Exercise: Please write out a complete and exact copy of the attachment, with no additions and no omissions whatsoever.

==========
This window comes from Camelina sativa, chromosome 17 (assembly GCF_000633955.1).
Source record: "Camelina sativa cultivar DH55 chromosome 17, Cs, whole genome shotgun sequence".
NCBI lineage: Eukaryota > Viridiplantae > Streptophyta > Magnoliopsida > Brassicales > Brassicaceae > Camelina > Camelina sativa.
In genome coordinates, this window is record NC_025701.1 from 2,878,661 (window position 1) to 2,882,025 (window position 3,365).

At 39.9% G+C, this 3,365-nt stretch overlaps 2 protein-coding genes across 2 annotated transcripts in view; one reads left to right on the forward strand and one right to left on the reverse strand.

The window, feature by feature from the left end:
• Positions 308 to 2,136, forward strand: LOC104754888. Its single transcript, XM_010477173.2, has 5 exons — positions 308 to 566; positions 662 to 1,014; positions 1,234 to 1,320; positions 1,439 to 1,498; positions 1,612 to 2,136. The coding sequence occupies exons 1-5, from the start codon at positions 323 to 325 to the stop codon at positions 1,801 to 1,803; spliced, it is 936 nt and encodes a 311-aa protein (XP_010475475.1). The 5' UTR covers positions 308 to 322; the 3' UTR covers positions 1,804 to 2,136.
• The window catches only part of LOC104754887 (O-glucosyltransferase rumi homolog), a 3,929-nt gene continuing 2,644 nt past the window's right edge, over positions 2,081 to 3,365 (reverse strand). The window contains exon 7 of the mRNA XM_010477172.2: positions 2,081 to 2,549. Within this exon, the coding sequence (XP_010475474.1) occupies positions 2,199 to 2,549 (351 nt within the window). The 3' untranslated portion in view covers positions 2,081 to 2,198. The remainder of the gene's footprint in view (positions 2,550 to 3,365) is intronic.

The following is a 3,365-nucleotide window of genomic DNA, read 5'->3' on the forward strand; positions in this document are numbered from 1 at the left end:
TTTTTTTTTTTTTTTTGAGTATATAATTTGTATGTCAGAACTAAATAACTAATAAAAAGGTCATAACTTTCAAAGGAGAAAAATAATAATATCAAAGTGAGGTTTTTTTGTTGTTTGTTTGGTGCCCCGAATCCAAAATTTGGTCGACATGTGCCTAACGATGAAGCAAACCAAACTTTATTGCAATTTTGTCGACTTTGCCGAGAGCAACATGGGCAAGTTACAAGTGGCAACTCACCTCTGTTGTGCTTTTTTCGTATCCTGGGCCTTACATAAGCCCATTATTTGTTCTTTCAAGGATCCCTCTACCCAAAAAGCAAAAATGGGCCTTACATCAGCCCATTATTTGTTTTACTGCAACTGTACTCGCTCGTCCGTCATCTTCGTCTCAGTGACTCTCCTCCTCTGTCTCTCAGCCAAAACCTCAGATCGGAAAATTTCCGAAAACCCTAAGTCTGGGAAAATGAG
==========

This window comes from Camelina sativa, chromosome 17 (assembly GCF_000633955.1).
Source record: "Camelina sativa cultivar DH55 chromosome 17, Cs, whole genome shotgun sequence".
NCBI lineage: Eukaryota > Viridiplantae > Streptophyta > Magnoliopsida > Brassicales > Brassicaceae > Camelina > Camelina sativa.
In genome coordinates, this window is record NC_025701.1 from 2,878,661 (window position 1) to 2,882,025 (window position 3,365).

At 39.9% G+C, this 3,365-nt stretch overlaps 2 protein-coding genes across 2 annotated transcripts in view; one reads left to right on the forward strand and one right to left on the reverse strand.

The window, feature by feature from the left end:
• Positions 308 to 2,136, forward strand: LOC104754888. Its single transcript, XM_010477173.2, has 5 exons — positions 308 to 566; positions 662 to 1,014; positions 1,234 to 1,320; positions 1,439 to 1,498; positions 1,612 to 2,136. The coding sequence occupies exons 1-5, from the start codon at positions 323 to 325 to the stop codon at positions 1,801 to 1,803; spliced, it is 936 nt and encodes a 311-aa protein (XP_010475475.1). The 5' UTR covers positions 308 to 322; the 3' UTR covers positions 1,804 to 2,136.
• The window catches only part of LOC104754887 (O-glucosyltransferase rumi homolog), a 3,929-nt gene continuing 2,644 nt past the window's right edge, over positions 2,081 to 3,365 (reverse strand). The window contains exon 7 of the mRNA XM_010477172.2: positions 2,081 to 2,549. Within this exon, the coding sequence (XP_010475474.1) occupies positions 2,199 to 2,549 (351 nt within the window). The 3' untranslated portion in view covers positions 2,081 to 2,198. The remainder of the gene's footprint in view (positions 2,550 to 3,365) is intronic.

The following is a 3,365-nucleotide window of genomic DNA, read 5'->3' on the forward strand; positions in this document are numbered from 1 at the left end:
TTTTTTTTTTTTTTTTGAGTATATAATTTGTATGTCAGAACTAAATAACTAATAAAAAGGTCATAACTTTCAAAGGAGAAAAATAATAATATCAAAGTGAGGTTTTTTTGTTGTTTGTTTGGTGCCCCGAATCCAAAATTTGGTCGACATGTGCCTAACGATGAAGCAAACCAAACTTTATTGCAATTTTGTCGACTTTGCCGAGAGCAACATGGGCAAGTTACAAGTGGCAACTCACCTCTGTTGTGCTTTTTTCGTATCCTGGGCCTTACATAAGCCCATTATTTGTTCTTTCAAGGATCCCTCTACCCAAAAAGCAAAAATGGGCCTTACATCAGCCCATTATTTGTTTTACTGCAACTGTACTCGCTCGTCCGTCATCTTCGTCTCAGTGACTCTCCTCCTCTGTCTCTCAGCCAAAACCTCAGATCGGAAAATTTCCGAAAACCCTAAGTCTGGGAAAATGAG